|Bourgoin et al. 2016 d||Infants with GA ≤ 28 weeks with PDA. Conservative ( n = 505), Ibuprofen only ( n = 248), Ligation ( n = 104)||gender, GA, BW Z-score, ACS, gestational hypertension, clinical chorioamnionitis, Apgar score, place of hospitalization, place of birth, year of birth, delivery characteristics||None||n/a||n/a||1.9 (1.1, 3.1)||n/a||n/a|
|Weisz et al. 2017 e||Infants with GA < 28 weeks with clinical and echo diagnosis of PDA |
Ligation ( n = 184)
Medical treatment only ( n = 570)
|GA, IUGR, ACS, gender, multiples, SNAP II score ≥ 20, center||sepsis, severe IVH, inotropes, NEC >2, average daily mean airway pressure, No. days invasive ventilation, total dose of indomethacin, systemic corticosteroids||0.83 (0.52, 1.32)||0.09 (0.04, 0.21)||1.27 (0.78, 2.06)||1.61 (0.85, 3.06)||1.36 (0.78, 2.39)|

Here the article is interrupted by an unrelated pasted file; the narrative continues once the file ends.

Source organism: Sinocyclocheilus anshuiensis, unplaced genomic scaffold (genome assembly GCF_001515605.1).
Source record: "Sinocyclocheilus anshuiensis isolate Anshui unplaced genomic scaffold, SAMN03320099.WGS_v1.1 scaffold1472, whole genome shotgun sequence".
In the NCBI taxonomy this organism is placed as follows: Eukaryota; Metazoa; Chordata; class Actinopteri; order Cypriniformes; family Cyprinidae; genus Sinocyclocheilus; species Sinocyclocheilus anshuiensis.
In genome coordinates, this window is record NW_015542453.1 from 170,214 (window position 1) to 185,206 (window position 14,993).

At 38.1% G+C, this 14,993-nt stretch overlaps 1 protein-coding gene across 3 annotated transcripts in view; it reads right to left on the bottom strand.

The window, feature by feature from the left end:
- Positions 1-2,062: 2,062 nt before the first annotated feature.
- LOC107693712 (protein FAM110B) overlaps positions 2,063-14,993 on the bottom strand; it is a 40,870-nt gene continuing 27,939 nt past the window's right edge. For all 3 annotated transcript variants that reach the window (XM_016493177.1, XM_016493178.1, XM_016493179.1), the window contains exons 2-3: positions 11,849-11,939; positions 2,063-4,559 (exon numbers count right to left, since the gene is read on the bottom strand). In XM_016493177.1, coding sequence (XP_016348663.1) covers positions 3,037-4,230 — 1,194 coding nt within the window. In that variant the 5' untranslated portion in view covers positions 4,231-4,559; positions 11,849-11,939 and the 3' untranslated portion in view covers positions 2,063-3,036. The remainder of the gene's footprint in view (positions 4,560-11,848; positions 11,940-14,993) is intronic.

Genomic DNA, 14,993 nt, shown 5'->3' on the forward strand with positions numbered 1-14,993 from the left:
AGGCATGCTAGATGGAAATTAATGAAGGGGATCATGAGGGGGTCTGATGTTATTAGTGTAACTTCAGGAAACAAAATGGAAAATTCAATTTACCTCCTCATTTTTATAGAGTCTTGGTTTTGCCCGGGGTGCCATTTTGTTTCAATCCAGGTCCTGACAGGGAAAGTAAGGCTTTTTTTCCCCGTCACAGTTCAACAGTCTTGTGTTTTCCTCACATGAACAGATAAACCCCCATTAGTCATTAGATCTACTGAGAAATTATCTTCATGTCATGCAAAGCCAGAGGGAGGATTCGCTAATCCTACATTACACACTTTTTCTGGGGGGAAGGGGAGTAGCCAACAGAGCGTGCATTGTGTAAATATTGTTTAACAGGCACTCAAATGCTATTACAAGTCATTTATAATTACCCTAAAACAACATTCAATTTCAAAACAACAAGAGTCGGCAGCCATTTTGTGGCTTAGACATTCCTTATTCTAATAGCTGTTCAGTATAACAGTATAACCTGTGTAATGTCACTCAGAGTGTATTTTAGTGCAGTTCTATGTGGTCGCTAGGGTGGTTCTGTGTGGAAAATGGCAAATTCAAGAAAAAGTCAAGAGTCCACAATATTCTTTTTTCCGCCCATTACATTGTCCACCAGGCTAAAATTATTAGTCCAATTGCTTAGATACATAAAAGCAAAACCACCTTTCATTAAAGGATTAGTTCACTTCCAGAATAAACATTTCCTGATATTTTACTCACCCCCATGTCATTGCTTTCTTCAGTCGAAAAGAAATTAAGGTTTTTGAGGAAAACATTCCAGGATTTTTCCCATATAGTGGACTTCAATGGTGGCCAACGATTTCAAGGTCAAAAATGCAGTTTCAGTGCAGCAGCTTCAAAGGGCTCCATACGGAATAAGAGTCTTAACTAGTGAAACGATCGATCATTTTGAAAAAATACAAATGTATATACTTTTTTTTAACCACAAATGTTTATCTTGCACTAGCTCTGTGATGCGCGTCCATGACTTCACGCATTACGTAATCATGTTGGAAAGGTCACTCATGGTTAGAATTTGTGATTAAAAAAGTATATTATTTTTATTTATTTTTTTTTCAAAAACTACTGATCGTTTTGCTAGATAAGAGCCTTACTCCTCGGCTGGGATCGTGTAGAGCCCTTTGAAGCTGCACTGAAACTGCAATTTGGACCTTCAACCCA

Retrospective epoch studies have reported a similar association between PDA ligation and NDI; specifically, an improvement in neurodevelopmental outcomes coincided with a reduced proportion of infants referred for surgical ligation. Wickremasinghe et al. evaluated 18- to 36-month neurodevelopmental outcomes after moving from an early, aggressive surgical approach (infants with echocardiographic evidence of PDA after medical therapy were immediately referred for surgery) to a delayed selection ligation approach (infants with a persistent PDA were referred for ligation if the PDA was clinically and echocardiographically significant). Infants in the selective ligation epoch were less likely to be treated with surgery (66% vs. 100%) and had less NDI (adjusted odds ratio [OR] 0.07, 95% confidence interval [CI] 0.00 to 0.96), potentially reflecting a benefit of avoiding ligation in infants with smaller ductal shunts. These studies highlight the importance of the ascertainment of hemodynamic significance, particularly in appraising the merits of surgical intervention.